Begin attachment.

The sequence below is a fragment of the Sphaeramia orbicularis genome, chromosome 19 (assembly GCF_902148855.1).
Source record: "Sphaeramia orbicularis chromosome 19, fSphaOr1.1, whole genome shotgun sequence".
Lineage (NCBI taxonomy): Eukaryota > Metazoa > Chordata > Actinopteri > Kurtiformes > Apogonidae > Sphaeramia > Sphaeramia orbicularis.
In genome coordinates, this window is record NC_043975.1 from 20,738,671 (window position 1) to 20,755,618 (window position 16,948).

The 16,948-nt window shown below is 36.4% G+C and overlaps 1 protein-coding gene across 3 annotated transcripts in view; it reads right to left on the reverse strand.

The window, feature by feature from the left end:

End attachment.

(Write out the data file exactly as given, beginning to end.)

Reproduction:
The sequence below is a fragment of the Sphaeramia orbicularis genome, chromosome 19 (assembly GCF_902148855.1).
Source record: "Sphaeramia orbicularis chromosome 19, fSphaOr1.1, whole genome shotgun sequence".
Lineage (NCBI taxonomy): Eukaryota > Metazoa > Chordata > Actinopteri > Kurtiformes > Apogonidae > Sphaeramia > Sphaeramia orbicularis.
In genome coordinates, this window is record NC_043975.1 from 20,738,671 (window position 1) to 20,755,618 (window position 16,948).

The 16,948-nt window shown below is 36.4% G+C and overlaps 1 protein-coding gene across 3 annotated transcripts in view; it reads right to left on the reverse strand.

The window, feature by feature from the left end: